STEM Travel Experience to Germany: MINT (“Mathematik, Informatik, Naturwissenschaft, Technik”)

By Susy Chu, Science Teacher

During Winter Break, a group of students embarked on the STEM Travel Experience to Germany. They attended with science teacher Ms. Susy Chu, and math teachers Mr. Jeff Rose and Mrs. Laura Kujawa. Our trip included historical/cultural explorations of three major German metropolitan areas (Berlin, Frankfurt, and Munich), as well as thorough physical and mental investigations into several key scientific/technical issues that scientists and researchers all across the globe are trying to solve. Our students learned of wonderful STEM possibilities within areas of collegiate study as well as numerous professional opportunities available to them.  They saw how their current STEM studies are preparing them well for their future endeavors and also witnessed how students/people from many different countries are working together to solve these complex issues. 

The Deutsches Technikmuseum (Berlin), one of the world’s leading museums of technology, offered our students an exciting journey through the cultural history of technology through fascinating exhibitions on aviation, shipping, rail transport, the world of network technology, sugar, automobiles, film technology, computer history, chemistry and pharmaceuticals, and much more.

VR Experience: Berlin, 1985 – Students, using modern VR technology, were able to take a look at history and experience it first-hand: A bus rolls up to Checkpoint Charlie, and the guards block the way to check the passengers. The passengers are travelers to a bygone era - guests of TimeRide Berlin. 

Guided Walking Tour of Berlin 

The Electrical and Computer Science Lab at the Technology University of Berlin (dEIn laboratory, Technische Universität Berlin) - Students attended the “Hacking as a Job” workshop. They learned about the skills and training they would need, and the type of industries they would work at. They also participated actively as "hackers" by cracking passwords with the help of the Python programming language, and learned what made a really good password (spoiler: it's not the special characters!).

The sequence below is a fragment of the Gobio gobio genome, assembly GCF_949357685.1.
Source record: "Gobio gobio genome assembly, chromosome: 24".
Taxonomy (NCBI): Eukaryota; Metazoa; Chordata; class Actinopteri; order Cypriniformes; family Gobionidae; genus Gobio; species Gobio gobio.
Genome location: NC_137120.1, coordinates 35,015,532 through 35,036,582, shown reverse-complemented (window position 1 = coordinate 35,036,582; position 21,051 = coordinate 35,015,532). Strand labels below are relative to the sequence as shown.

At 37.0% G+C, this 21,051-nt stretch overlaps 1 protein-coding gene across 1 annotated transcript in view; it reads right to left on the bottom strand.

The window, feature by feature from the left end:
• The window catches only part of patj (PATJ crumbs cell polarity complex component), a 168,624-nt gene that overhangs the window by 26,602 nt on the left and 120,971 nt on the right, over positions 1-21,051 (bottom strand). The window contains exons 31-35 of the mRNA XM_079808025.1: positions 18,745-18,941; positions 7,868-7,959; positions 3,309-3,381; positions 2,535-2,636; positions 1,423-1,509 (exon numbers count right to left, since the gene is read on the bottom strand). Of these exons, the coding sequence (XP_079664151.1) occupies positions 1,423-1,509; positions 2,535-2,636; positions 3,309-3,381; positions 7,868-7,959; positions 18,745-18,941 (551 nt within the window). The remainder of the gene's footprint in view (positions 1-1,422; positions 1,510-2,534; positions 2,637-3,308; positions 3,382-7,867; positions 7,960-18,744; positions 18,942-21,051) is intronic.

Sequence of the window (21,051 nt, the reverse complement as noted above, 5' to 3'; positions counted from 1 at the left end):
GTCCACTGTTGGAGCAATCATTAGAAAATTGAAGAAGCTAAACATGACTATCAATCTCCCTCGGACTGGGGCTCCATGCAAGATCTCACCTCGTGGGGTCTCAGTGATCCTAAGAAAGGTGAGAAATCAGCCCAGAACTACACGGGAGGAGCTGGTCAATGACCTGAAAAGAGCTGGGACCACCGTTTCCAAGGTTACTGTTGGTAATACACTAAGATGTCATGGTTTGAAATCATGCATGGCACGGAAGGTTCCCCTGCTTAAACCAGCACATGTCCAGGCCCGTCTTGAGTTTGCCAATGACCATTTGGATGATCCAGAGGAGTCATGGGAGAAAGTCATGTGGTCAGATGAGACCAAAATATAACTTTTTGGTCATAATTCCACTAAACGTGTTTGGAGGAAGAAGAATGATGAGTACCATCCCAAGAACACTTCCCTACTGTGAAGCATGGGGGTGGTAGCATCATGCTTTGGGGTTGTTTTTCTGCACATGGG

DLR School Lab & The German Aerospace Center (Technical University, Darmstadt) 
At the DLR School Lab, students were introduced to a fascinating ‘journey into the future’, through diverse interactive experiments related to current research topics: microgravity conditions, virtual spacewalks, satellite-based Earth observations, innovative materials, and robotic explorations.

Dialog Museum Darkness Guided Tour (Frankfurt)
A guided tour through the lightless exhibition course with a blind or visually impaired guide. Students went through different themed rooms, including the DunkelBar, where students had the opportunity to talk to the guide and the group over a drink in the dark.

Frankfurt Night Watchman Walking Tour
Walking through the city at night, students were accompanied by the lamplighter. They embraced the old-time feel as the lamplighter guided them with the glow of his lantern, and discovered the area's fascinating history as they ventured through the oldest quarter of Frankfurt.

BMW Welt (Munich)
As representative of all the BMW Group’s international production facilities, the BMW Group Munich Plant, and the BMW Welt, offered a direct insight into state-of the-art automobile manufacturing, and showcased some of the latest innovations and car models.

TUMLab Robotics Master Class (Deutsches Museum, Munich)
Designed by Technical University Munich and in cooperation with Deutsches Museum, students literally "came to grips" with technology and research. They tried computer programming, controlling devices, designing things, and doing research. Topics covered included robotic programming and assembly line control.

Munich ‘Old Town’ City Walking Tour

Neuschwanstein Castle 
Neuschwanstein Castle is a 19th-century Romanesque Revival palace on a rugged hill above the village of Hohenschwangau near Füssen in southwest Bavaria, Germany. The world-famous
Neuschwanstein castle was constructed in 1869 by Ludwig II in honor of Richard Wagner, the musician Ludwig
admired most. The castle was initially meant to be a setting for Richard Wagner's opera "The Ring of the
Nibelungen". Ludwig II spent only 170 days in his castle, he died in 1886 - before the constructions of the castle were finished. This was the inspiration for the castle in Disneyland.
Main Entrance: 8001 SW 184th Street, Miami, FL 33157
Mailing Address: 7900 SW 176th Street, Miami, FL 33157
Main:     305.251.2230
Admission:     305.969.4208